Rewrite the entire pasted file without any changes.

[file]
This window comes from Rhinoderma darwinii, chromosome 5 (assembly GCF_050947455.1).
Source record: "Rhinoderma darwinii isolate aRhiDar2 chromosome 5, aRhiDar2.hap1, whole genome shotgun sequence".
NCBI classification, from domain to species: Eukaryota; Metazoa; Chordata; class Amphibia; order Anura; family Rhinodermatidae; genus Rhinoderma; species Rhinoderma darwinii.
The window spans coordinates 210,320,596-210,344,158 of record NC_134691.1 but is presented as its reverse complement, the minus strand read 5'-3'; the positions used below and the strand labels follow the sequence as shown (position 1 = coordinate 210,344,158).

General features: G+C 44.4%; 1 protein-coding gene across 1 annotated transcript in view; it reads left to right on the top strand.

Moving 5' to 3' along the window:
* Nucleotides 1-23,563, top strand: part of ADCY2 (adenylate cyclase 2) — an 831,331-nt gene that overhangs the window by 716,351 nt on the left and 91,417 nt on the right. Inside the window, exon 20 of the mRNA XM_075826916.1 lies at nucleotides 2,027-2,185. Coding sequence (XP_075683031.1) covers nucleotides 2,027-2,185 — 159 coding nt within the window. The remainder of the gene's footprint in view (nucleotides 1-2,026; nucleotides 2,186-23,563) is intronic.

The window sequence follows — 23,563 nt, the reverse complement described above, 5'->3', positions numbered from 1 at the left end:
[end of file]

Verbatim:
This window comes from Rhinoderma darwinii, chromosome 5 (assembly GCF_050947455.1).
Source record: "Rhinoderma darwinii isolate aRhiDar2 chromosome 5, aRhiDar2.hap1, whole genome shotgun sequence".
NCBI classification, from domain to species: Eukaryota; Metazoa; Chordata; class Amphibia; order Anura; family Rhinodermatidae; genus Rhinoderma; species Rhinoderma darwinii.
The window spans coordinates 210,320,596-210,344,158 of record NC_134691.1 but is presented as its reverse complement, the minus strand read 5'-3'; the positions used below and the strand labels follow the sequence as shown (position 1 = coordinate 210,344,158).

General features: G+C 44.4%; 1 protein-coding gene across 1 annotated transcript in view; it reads left to right on the top strand.

Moving 5' to 3' along the window:
* Nucleotides 1-23,563, top strand: part of ADCY2 (adenylate cyclase 2) — an 831,331-nt gene that overhangs the window by 716,351 nt on the left and 91,417 nt on the right. Inside the window, exon 20 of the mRNA XM_075826916.1 lies at nucleotides 2,027-2,185. Coding sequence (XP_075683031.1) covers nucleotides 2,027-2,185 — 159 coding nt within the window. The remainder of the gene's footprint in view (nucleotides 1-2,026; nucleotides 2,186-23,563) is intronic.

The window sequence follows — 23,563 nt, the reverse complement described above, 5'->3', positions numbered from 1 at the left end: